I've seen 2 (or 3) definitions for stationary current.

Definition 1:$\quad\frac{\partial}{\partial t}\rho = 0 $ or $\nabla\cdot\mathbf{J} = 0 $

This means, as expected, that the current throught an arbitrary closed surface is $I = \oint \mathbf{J}\,d\mathbf{S} = 0$. If we consider an infinity cylinder (a wire) we conclude that the current throught any perpendicular cross-section is the same. If $\hat{x}$ is the direction along the cylinder, $\frac{\partial}{\partial x} I = 0$. This seems, at least, strange to me. Since usually "stationary" means constant wrt time. Wikipedia (in Spanish) and Mildford-Reitz's Fundamentals of electromagnetic theory support this definition.

Definition 2: $\quad\frac{\partial}{\partial t}\mathbf{J} = \vec{0}$

which would imply $\frac{\partial}{\partial t} I = 0$ for any surface. However, if we consider a closed surface and $I\neq 0$, there will be an acumulation ($I<0$) or a ¿dissipation? ($I>0$) of charges. This is a "problem" unavoidable from this definition, isn't it?

There is a third definition. In paragraph 5.2.1 of Introduction to Electrodynamics by David Griffiths, the author states

Stationary charges ⇒ constant electric fields: electrostatics.
Steady currents ⇒ constant magnetic fields: magnetostatics.
By steady current I mean a continuous flow that has been going on forever, without change and without charge piling up anywhere. (Some people call them “stationary currents”; to my ear, that’s a contradiction in terms.) Formally, electro/magnetostatics is the régime
∂ρ/∂t = 0, ∂J/∂t = 0, (5.32)
at all places and all times.

From there it seems that the autor defines steady current as both definitions together. "without charge piling up anywhere" (definition 1) and "∂J/∂t = 0" (definition 2).

I know that definition 2 is a sufficient condition for magnetostatics, definition 1 for electrostatics and both are needed for electromagnetostatics. These seems to me to be completely different conditions, not related in any ways, with very different implications. Taking both definitions together could be a solution, but I haven't seen it anywhere. I'm sure I'm missing something here.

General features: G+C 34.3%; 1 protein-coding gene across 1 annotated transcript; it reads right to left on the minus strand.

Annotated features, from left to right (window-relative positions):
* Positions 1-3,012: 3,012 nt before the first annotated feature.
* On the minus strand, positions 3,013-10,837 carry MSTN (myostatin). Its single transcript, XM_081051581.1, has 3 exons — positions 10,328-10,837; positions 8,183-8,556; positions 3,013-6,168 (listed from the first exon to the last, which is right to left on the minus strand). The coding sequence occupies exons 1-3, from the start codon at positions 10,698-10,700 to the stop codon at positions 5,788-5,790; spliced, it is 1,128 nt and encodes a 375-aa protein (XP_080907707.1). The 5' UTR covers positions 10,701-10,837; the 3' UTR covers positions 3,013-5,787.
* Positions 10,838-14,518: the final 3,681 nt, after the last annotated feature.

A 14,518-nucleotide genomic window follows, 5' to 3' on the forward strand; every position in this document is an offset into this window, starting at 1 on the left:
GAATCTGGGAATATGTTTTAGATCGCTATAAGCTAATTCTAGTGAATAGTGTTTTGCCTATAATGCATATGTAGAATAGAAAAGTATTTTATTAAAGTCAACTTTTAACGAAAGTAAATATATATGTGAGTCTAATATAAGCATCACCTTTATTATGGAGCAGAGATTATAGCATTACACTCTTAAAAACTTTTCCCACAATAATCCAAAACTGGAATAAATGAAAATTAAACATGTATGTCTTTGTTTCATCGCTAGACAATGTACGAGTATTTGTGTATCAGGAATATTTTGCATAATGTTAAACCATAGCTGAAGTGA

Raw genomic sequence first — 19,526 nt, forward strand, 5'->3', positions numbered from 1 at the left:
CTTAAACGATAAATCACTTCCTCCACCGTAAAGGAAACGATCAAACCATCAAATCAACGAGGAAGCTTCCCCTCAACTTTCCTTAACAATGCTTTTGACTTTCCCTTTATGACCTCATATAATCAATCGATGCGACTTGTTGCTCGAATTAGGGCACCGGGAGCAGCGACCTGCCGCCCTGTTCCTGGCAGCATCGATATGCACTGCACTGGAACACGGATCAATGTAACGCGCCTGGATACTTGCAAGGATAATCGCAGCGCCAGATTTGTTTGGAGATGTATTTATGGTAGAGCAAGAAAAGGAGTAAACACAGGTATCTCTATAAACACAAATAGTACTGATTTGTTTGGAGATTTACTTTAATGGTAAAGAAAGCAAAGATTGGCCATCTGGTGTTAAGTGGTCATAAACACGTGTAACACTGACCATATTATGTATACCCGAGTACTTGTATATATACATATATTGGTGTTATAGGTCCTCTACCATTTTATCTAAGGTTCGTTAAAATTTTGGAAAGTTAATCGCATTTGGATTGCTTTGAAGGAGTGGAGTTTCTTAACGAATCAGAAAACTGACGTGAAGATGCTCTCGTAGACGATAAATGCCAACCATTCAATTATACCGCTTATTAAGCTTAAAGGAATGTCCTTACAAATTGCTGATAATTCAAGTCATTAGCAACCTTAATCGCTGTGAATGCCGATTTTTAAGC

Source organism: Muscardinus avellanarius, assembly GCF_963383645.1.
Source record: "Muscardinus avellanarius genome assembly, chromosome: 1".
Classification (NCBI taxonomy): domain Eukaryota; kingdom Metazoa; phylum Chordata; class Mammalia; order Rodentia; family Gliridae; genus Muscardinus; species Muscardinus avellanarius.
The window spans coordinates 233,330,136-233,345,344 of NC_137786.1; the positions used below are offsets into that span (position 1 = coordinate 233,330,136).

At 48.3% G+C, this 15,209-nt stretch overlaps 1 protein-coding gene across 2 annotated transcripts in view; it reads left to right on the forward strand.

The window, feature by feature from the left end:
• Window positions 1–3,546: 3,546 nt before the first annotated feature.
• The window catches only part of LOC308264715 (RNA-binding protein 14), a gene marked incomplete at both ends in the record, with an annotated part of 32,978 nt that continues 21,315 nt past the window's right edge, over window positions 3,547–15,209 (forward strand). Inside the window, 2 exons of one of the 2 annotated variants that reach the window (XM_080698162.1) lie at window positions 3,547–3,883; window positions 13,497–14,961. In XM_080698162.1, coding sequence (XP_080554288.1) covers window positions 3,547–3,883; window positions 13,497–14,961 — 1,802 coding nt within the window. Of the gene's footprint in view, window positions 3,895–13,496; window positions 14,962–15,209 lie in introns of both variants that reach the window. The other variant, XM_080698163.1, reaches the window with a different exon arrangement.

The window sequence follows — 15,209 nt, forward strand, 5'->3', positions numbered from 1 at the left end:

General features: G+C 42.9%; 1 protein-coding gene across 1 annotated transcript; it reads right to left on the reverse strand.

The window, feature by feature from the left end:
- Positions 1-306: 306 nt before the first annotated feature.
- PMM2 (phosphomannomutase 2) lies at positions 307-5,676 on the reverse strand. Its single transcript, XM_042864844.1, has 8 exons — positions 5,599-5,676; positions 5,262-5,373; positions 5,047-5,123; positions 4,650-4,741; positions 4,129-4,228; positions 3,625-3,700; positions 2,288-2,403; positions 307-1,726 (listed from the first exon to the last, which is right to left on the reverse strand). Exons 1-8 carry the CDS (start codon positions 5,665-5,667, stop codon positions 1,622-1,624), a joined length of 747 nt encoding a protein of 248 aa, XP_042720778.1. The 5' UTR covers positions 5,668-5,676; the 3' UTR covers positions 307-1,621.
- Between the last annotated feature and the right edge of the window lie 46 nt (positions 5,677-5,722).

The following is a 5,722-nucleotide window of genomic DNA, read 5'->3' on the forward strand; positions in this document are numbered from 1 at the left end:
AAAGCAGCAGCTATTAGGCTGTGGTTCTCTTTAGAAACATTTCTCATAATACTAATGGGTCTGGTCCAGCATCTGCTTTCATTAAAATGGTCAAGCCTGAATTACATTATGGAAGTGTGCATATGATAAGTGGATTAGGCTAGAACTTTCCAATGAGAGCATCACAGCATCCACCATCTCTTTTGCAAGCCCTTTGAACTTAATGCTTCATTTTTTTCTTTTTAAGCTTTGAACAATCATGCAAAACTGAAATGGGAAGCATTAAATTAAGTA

1 Answer 1


I would normally assume steady currents mean both $\frac{\partial \vec J}{\partial t} = 0$ and $\frac{\partial \rho}{\partial t}=0$, unless it is clear from the context that one of these (probably the second) isn't valid.

However I don't know of a common situation where a current that is static ($\frac{\partial \vec J}{\partial t} = 0$) for an extended period of time is not also divergence-free: as Griffiths also indicates this would cause charge to pile up, which would cause a time-varying electric field. This would act to prevent charge from piling up.

  • $\begingroup$ Thanks for answering! What does "This" on "This would act to prevent charge from piling up." refers to? $\frac{\partial}{\partial t}\rho = 0$? $\endgroup$
    – Gilgamesh
    Commented Jun 23, 2020 at 20:49
  • $\begingroup$ It means "the time-varying electric field". If positive charge is accumulating at a certain point, the increasing E-field pointing outward around this region would act to slow down this accumulation. $\endgroup$
    – Puk
    Commented Jun 23, 2020 at 20:51
  • $\begingroup$ Oh, your're saying that, informally, $\frac{\partial}{\partial t}\mathbf{J} = 0$ and $t_0\rightarrow -\infty$ implies $\frac{\partial}{\partial t}\rho=0$. Thanks. $\endgroup$
    – Gilgamesh
    Commented Jun 23, 2020 at 21:02

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